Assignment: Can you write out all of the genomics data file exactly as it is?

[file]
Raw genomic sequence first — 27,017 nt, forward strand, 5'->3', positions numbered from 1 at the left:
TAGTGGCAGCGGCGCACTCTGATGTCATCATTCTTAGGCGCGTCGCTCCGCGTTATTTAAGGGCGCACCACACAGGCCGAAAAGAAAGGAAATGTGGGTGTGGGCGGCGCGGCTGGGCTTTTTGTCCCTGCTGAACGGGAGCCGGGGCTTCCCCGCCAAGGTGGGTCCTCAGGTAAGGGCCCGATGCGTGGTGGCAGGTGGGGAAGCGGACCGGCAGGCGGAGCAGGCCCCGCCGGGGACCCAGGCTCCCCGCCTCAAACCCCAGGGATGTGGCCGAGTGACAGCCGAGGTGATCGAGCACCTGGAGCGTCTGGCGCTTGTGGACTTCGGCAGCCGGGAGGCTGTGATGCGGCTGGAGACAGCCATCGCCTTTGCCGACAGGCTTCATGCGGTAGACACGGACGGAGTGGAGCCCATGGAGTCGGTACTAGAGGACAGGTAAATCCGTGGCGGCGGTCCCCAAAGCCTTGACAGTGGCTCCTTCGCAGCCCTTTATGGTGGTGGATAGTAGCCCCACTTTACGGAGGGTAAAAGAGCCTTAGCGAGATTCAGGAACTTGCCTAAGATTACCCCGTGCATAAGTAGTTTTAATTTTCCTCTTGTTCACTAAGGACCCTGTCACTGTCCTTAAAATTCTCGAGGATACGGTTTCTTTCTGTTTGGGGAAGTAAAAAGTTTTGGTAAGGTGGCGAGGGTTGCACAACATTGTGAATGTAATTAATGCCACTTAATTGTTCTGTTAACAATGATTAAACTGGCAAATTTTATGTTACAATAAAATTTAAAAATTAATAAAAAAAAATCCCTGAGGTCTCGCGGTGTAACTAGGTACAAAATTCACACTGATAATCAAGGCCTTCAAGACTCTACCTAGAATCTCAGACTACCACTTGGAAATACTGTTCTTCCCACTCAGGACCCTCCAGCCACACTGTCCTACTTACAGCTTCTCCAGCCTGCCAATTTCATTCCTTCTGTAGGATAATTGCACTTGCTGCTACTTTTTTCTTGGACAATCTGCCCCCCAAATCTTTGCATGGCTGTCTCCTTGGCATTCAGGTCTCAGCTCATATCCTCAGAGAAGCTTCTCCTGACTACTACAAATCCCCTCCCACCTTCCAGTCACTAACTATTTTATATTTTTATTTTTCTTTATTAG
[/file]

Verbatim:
Raw genomic sequence first — 27,017 nt, forward strand, 5'->3', positions numbered from 1 at the left:
TAGTGGCAGCGGCGCACTCTGATGTCATCATTCTTAGGCGCGTCGCTCCGCGTTATTTAAGGGCGCACCACACAGGCCGAAAAGAAAGGAAATGTGGGTGTGGGCGGCGCGGCTGGGCTTTTTGTCCCTGCTGAACGGGAGCCGGGGCTTCCCCGCCAAGGTGGGTCCTCAGGTAAGGGCCCGATGCGTGGTGGCAGGTGGGGAAGCGGACCGGCAGGCGGAGCAGGCCCCGCCGGGGACCCAGGCTCCCCGCCTCAAACCCCAGGGATGTGGCCGAGTGACAGCCGAGGTGATCGAGCACCTGGAGCGTCTGGCGCTTGTGGACTTCGGCAGCCGGGAGGCTGTGATGCGGCTGGAGACAGCCATCGCCTTTGCCGACAGGCTTCATGCGGTAGACACGGACGGAGTGGAGCCCATGGAGTCGGTACTAGAGGACAGGTAAATCCGTGGCGGCGGTCCCCAAAGCCTTGACAGTGGCTCCTTCGCAGCCCTTTATGGTGGTGGATAGTAGCCCCACTTTACGGAGGGTAAAAGAGCCTTAGCGAGATTCAGGAACTTGCCTAAGATTACCCCGTGCATAAGTAGTTTTAATTTTCCTCTTGTTCACTAAGGACCCTGTCACTGTCCTTAAAATTCTCGAGGATACGGTTTCTTTCTGTTTGGGGAAGTAAAAAGTTTTGGTAAGGTGGCGAGGGTTGCACAACATTGTGAATGTAATTAATGCCACTTAATTGTTCTGTTAACAATGATTAAACTGGCAAATTTTATGTTACAATAAAATTTAAAAATTAATAAAAAAAAATCCCTGAGGTCTCGCGGTGTAACTAGGTACAAAATTCACACTGATAATCAAGGCCTTCAAGACTCTACCTAGAATCTCAGACTACCACTTGGAAATACTGTTCTTCCCACTCAGGACCCTCCAGCCACACTGTCCTACTTACAGCTTCTCCAGCCTGCCAATTTCATTCCTTCTGTAGGATAATTGCACTTGCTGCTACTTTTTTCTTGGACAATCTGCCCCCCAAATCTTTGCATGGCTGTCTCCTTGGCATTCAGGTCTCAGCTCATATCCTCAGAGAAGCTTCTCCTGACTACTACAAATCCCCTCCCACCTTCCAGTCACTAACTATTTTATATTTTTATTTTTCTTTATTAG